Deep in the dense green forests of Germany’s Mittelgebirge central mountains lies a remarkable railway that has survived war, political upheaval, Cold War tension and repression, economic hardship and repeated threats of closure.
Little known outside Germany, the Harzer Schmalspurbahnen – Harz Narrow Gauge Railways, usually abbreviated to HSB – is one of the few places in the world still operating regular timetabled steam trains throughout the year.
And it’s not just for tourists. It’s an integrated part of the region’s transport network.
If the term “narrow gauge railway” conjures thoughts of a cutesy Thomas the Tank Engine style operation, think again. While its rails might be closer together than your average commuter line, this is a “proper” railway with an 140-kilometer (87-mile) network run by professionals to high standards and carrying more than a million passengers every year.
Brutish black and red steam locomotives, built in the 1950s and beautifully maintained by HSB engineers, haul trains of traditional balconied carriages packed with hikers and daytrippers into the Harz National Park.
The vast majority of those passengers take a spectacular journey up to the region’s highest peak, Brocken. It stands 1,141 meters (3,747 feet) high with a magnificent 360-degree panorama and the chance to visit a former Soviet-era eavesdropping station.
In summer, up to 11 trains a day slog up the mountain from the beautifully restored medieval town of Wernigerode to Brocken. But there’s so much more to the HSB than its showpiece mountain line.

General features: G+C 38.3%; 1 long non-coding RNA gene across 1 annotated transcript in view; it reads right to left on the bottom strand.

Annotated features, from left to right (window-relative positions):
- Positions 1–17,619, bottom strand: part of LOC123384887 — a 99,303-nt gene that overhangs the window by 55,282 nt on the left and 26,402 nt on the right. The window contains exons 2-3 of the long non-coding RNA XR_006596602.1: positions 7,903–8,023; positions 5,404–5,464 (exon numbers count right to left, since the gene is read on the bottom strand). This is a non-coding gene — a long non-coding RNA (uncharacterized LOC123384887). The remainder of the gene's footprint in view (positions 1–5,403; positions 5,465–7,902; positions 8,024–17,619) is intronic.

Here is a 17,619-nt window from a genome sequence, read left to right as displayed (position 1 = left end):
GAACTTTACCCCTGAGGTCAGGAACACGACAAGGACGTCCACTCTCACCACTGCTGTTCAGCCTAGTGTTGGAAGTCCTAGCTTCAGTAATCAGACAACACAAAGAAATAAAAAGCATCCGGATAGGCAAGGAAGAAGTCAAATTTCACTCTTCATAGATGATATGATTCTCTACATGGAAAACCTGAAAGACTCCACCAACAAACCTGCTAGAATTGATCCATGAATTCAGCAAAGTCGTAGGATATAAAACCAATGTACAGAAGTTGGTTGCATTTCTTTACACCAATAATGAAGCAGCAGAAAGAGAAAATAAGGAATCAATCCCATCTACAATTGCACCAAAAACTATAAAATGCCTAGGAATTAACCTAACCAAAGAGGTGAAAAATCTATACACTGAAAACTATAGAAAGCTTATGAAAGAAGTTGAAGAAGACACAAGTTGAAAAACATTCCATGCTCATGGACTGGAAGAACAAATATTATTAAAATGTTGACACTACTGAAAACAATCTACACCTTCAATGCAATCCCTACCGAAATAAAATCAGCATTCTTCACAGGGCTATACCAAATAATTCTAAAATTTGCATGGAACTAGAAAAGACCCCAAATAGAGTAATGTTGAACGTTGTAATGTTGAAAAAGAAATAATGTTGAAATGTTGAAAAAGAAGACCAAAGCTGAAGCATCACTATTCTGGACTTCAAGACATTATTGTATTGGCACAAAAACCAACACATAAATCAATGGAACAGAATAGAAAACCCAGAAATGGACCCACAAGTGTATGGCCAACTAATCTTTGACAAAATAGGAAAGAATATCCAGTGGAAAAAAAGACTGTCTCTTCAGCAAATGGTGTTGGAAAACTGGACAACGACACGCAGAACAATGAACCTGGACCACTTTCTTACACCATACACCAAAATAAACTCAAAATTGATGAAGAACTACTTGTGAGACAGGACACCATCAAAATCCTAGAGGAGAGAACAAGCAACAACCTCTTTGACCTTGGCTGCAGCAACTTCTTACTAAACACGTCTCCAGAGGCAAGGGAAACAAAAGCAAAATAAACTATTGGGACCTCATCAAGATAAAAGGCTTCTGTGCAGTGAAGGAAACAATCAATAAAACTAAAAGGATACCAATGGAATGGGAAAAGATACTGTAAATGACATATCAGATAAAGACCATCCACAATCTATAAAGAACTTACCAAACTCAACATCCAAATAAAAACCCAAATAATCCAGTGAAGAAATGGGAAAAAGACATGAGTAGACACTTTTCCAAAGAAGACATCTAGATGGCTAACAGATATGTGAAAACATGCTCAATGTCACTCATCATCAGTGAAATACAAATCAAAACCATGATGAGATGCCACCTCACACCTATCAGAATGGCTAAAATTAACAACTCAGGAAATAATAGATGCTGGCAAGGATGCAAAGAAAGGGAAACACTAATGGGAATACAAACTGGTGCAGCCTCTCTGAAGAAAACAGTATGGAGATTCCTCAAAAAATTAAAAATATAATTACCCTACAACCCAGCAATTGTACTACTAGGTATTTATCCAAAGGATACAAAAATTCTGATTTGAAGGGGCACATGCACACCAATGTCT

Any visitor to the area should make time to explore the underappreciated Harzquerbahn (Trans-Harz Railway) and Selketalbahn (Selke Valley Line).
To get away from the crowds, catch the daily steam train, which winds through the forest from the country junction at Drei Annen Hohne to Nordhausen. You might even catch sight of a wild boar running off through the trees after having its lunch interrupted.
Alternatively, head for the UNESCO World Heritage town of Quedlinburg and enjoy a meandering journey through the quiet Selke Valley to Alexisbad or Harzgerode.
While the trend for narrow gauge railways across Europe has been one of contraction and closure since World War II, the HSB network is notable for having actually grown in the 21st century. In 2005, it took over a five-mile standard gauge line to Quedlinburg, which had been closed by national operator DBAG.
Public services restarted in June 2006, with at least two steam-hauled trains a day connecting with the national rail network.
Today, HSB trains run over 500,000 kilometers (311,000 miles) a year of public services, plus nostalgia specials using vintage trains.
“Its survival is an amazing historical quirk,” says Tony Streeter, HSB expert and former editor of the world’s largest steam magazine, Steam Railway.